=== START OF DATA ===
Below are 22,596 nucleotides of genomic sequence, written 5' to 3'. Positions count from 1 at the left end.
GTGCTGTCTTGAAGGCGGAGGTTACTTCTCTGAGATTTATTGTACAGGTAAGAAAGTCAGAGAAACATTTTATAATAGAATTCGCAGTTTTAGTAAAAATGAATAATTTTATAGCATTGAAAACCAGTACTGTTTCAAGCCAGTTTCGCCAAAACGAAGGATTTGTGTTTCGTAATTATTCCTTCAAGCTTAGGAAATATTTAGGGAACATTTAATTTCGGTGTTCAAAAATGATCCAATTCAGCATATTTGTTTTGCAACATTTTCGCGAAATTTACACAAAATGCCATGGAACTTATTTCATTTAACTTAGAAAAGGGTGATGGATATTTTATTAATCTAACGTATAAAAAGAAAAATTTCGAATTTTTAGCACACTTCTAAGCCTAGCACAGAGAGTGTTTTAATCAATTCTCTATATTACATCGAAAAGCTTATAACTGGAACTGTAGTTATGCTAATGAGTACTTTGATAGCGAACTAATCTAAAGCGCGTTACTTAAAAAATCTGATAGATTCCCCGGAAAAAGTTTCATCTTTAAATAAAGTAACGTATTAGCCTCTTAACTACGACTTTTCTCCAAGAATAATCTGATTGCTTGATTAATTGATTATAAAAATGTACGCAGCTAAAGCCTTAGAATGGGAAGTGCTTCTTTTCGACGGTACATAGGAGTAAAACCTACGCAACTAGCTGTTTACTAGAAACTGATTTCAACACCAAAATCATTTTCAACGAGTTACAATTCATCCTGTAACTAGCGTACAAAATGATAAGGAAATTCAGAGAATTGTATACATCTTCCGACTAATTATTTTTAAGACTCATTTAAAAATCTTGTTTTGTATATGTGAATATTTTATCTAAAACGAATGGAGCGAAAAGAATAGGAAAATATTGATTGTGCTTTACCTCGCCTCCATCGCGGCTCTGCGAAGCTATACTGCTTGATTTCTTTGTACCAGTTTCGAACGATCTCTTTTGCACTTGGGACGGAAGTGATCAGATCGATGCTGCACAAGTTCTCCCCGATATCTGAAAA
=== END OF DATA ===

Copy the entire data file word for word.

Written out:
Below are 22,596 nucleotides of genomic sequence, written 5' to 3'. Positions count from 1 at the left end.
GTGCTGTCTTGAAGGCGGAGGTTACTTCTCTGAGATTTATTGTACAGGTAAGAAAGTCAGAGAAACATTTTATAATAGAATTCGCAGTTTTAGTAAAAATGAATAATTTTATAGCATTGAAAACCAGTACTGTTTCAAGCCAGTTTCGCCAAAACGAAGGATTTGTGTTTCGTAATTATTCCTTCAAGCTTAGGAAATATTTAGGGAACATTTAATTTCGGTGTTCAAAAATGATCCAATTCAGCATATTTGTTTTGCAACATTTTCGCGAAATTTACACAAAATGCCATGGAACTTATTTCATTTAACTTAGAAAAGGGTGATGGATATTTTATTAATCTAACGTATAAAAAGAAAAATTTCGAATTTTTAGCACACTTCTAAGCCTAGCACAGAGAGTGTTTTAATCAATTCTCTATATTACATCGAAAAGCTTATAACTGGAACTGTAGTTATGCTAATGAGTACTTTGATAGCGAACTAATCTAAAGCGCGTTACTTAAAAAATCTGATAGATTCCCCGGAAAAAGTTTCATCTTTAAATAAAGTAACGTATTAGCCTCTTAACTACGACTTTTCTCCAAGAATAATCTGATTGCTTGATTAATTGATTATAAAAATGTACGCAGCTAAAGCCTTAGAATGGGAAGTGCTTCTTTTCGACGGTACATAGGAGTAAAACCTACGCAACTAGCTGTTTACTAGAAACTGATTTCAACACCAAAATCATTTTCAACGAGTTACAATTCATCCTGTAACTAGCGTACAAAATGATAAGGAAATTCAGAGAATTGTATACATCTTCCGACTAATTATTTTTAAGACTCATTTAAAAATCTTGTTTTGTATATGTGAATATTTTATCTAAAACGAATGGAGCGAAAAGAATAGGAAAATATTGATTGTGCTTTACCTCGCCTCCATCGCGGCTCTGCGAAGCTATACTGCTTGATTTCTTTGTACCAGTTTCGAACGATCTCTTTTGCACTTGGGACGGAAGTGATCAGATCGATGCTGCACAAGTTCTCCCCGATATCTGAAAA